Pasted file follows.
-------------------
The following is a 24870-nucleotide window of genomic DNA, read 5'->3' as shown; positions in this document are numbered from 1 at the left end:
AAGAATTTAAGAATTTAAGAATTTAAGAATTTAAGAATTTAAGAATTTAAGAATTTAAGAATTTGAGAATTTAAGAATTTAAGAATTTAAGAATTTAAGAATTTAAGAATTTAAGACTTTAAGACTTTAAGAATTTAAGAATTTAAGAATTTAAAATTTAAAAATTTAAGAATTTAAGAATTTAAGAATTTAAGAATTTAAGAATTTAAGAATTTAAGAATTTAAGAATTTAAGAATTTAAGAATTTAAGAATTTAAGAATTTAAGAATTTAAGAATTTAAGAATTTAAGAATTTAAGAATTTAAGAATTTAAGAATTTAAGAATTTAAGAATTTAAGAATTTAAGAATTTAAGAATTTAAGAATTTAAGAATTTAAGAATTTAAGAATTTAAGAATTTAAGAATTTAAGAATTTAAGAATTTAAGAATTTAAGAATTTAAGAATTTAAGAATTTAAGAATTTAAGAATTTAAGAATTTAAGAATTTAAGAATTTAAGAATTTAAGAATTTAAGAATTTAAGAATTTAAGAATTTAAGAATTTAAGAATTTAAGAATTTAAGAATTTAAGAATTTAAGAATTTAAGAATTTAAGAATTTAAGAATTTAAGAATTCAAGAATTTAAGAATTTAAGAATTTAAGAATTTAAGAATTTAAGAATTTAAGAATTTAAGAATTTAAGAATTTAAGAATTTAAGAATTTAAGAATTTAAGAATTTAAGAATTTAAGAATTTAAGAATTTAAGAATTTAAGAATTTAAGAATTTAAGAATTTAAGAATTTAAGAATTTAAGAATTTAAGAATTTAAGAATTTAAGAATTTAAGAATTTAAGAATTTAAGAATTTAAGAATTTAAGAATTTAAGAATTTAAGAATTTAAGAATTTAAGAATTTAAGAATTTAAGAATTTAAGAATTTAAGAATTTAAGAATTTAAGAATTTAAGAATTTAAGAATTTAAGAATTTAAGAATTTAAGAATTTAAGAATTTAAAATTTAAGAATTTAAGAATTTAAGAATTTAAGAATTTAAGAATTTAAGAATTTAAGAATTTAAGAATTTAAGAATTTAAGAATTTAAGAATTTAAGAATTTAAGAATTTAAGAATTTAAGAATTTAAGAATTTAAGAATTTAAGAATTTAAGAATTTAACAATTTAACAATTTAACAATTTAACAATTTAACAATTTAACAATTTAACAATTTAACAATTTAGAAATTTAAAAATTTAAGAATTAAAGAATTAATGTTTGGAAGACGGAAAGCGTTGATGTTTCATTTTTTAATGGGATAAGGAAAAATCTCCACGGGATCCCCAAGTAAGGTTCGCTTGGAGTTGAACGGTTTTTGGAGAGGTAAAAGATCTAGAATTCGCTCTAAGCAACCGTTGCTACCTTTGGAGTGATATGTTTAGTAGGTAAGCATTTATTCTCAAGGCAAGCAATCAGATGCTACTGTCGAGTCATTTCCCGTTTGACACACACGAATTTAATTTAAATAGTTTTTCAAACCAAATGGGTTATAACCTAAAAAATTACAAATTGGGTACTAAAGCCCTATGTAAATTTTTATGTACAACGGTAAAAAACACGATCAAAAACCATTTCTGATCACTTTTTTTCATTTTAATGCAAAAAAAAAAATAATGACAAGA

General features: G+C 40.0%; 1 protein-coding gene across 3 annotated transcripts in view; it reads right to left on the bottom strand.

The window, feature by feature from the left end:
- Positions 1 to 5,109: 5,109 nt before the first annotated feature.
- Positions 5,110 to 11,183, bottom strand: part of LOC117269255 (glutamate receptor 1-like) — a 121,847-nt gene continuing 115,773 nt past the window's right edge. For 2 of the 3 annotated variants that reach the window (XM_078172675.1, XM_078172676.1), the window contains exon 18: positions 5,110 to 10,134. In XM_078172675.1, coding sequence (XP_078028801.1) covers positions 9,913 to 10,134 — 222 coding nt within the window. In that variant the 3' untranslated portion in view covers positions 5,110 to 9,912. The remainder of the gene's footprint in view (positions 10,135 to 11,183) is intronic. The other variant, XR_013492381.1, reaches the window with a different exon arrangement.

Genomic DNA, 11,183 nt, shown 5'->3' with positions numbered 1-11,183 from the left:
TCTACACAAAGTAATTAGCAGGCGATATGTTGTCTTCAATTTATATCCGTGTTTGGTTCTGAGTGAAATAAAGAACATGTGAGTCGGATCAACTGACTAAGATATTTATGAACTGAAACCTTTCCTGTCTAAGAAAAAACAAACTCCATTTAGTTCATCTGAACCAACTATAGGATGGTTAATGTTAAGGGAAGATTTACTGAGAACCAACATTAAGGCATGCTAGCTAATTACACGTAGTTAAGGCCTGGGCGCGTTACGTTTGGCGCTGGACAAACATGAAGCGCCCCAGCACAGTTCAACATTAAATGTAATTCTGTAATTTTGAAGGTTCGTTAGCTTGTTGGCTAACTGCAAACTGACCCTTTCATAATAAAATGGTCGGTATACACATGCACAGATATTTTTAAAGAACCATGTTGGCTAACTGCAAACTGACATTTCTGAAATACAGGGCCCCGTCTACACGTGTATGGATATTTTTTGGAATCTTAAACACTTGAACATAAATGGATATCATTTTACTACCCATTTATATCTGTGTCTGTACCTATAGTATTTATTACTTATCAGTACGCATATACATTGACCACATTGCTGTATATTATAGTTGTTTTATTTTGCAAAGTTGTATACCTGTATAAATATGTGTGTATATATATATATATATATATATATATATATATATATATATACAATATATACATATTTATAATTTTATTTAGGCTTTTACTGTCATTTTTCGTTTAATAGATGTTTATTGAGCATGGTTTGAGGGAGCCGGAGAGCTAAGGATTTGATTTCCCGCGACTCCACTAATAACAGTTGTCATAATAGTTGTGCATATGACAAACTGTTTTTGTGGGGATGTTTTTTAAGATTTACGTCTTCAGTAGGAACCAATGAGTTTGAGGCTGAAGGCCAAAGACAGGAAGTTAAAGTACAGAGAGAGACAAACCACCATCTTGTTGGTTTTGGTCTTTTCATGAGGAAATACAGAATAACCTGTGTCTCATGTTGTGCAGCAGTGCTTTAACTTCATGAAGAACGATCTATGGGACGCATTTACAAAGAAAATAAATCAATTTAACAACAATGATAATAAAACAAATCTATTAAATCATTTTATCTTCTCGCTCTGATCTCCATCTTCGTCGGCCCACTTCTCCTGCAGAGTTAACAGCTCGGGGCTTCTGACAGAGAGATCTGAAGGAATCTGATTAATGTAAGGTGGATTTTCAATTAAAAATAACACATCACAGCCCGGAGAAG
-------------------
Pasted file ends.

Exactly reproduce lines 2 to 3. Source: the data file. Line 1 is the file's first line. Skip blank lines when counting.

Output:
AAGAATTTAAGAATTTAAGAATTTAAGAATTTAAGAATTTAAGAATTTAAGAATTTAAGAATTTGAGAATTTAAGAATTTAAGAATTTAAGAATTTAAGAATTTAAGAATTTAAGACTTTAAGACTTTAAGAATTTAAGAATTTAAGAATTTAAAATTTAAAAATTTAAGAATTTAAGAATTTAAGAATTTAAGAATTTAAGAATTTAAGAATTTAAGAATTTAAGAATTTAAGAATTTAAGAATTTAAGAATTTAAGAATTTAAGAATTTAAGAATTTAAGAATTTAAGAATTTAAGAATTTAAGAATTTAAGAATTTAAGAATTTAAGAATTTAAGAATTTAAGAATTTAAGAATTTAAGAATTTAAGAATTTAAGAATTTAAGAATTTAAGAATTTAAGAATTTAAGAATTTAAGAATTTAAGAATTTAAGAATTTAAGAATTTAAGAATTTAAGAATTTAAGAATTTAAGAATTTAAGAATTTAAGAATTTAAGAATTTAAGAATTTAAGAATTTAAGAATTTAAGAATTTAAGAATTTAAGAATTTAAGAATTTAAGAATTTAAGAATTTAAGAATTTAAGAATTTAAGAATTTAAGAATTTAAGAATTCAAGAATTTAAGAATTTAAGAATTTAAGAATTTAAGAATTTAAGAATTTAAGAATTTAAGAATTTAAGAATTTAAGAATTTAAGAATTTAAGAATTTAAGAATTTAAGAATTTAAGAATTTAAGAATTTAAGAATTTAAGAATTTAAGAATTTAAGAATTTAAGAATTTAAGAATTTAAGAATTTAAGAATTTAAGAATTTAAGAATTTAAGAATTTAAGAATTTAAGAATTTAAGAATTTAAGAATTTAAGAATTTAAGAATTTAAGAATTTAAGAATTTAAGAATTTAAGAATTTAAGAATTTAAGAATTTAAGAATTTAAGAATTTAAGAATTTAAGAATTTAAGAATTTAAGAATTTAAGAATTTAAGAATTTAAAATTTAAGAATTTAAGAATTTAAGAATTTAAGAATTTAAGAATTTAAGAATTTAAGAATTTAAGAATTTAAGAATTTAAGAATTTAAGAATTTAAGAATTTAAGAATTTAAGAATTTAAGAATTTAAGAATTTAAGAATTTAAGAATTTAAGAATTTAACAATTTAACAATTTAACAATTTAACAATTTAACAATTTAACAATTTAACAATTTAACAATTTAGAAATTTAAAAATTTAAGAATTAAAGAATTAATGTTTGGAAGACGGAAAGCGTTGATGTTTCATTTTTTAATGGGATAAGGAAAAATCTCCACGGGATCCCCAAGTAAGGTTCGCTTGGAGTTGAACGGTTTTTGGAGAGGTAAAAGATCTAGAATTCGCTCTAAGCAACCGTTGCTACCTTTGGAGTGATATGTTTAGTAGGTAAGCATTTATTCTCAAGGCAAGCAATCAGATGCTACTGTCGAGTCATTTCCCGTTTGACACACACGAATTTAATTTAAATAGTTTTTCAAACCAAATGGGTTATAACCTAAAAAATTACAAATTGGGTACTAAAGCCCTATGTAAATTTTTATGTACAACGGTAAAAAACACGATCAAAAACCATTTCTGATCACTTTTTTTCATTTTAATGCAAAAAAAAAAATAATGACAAGA

General features: G+C 40.0%; 1 protein-coding gene across 3 annotated transcripts in view; it reads right to left on the bottom strand.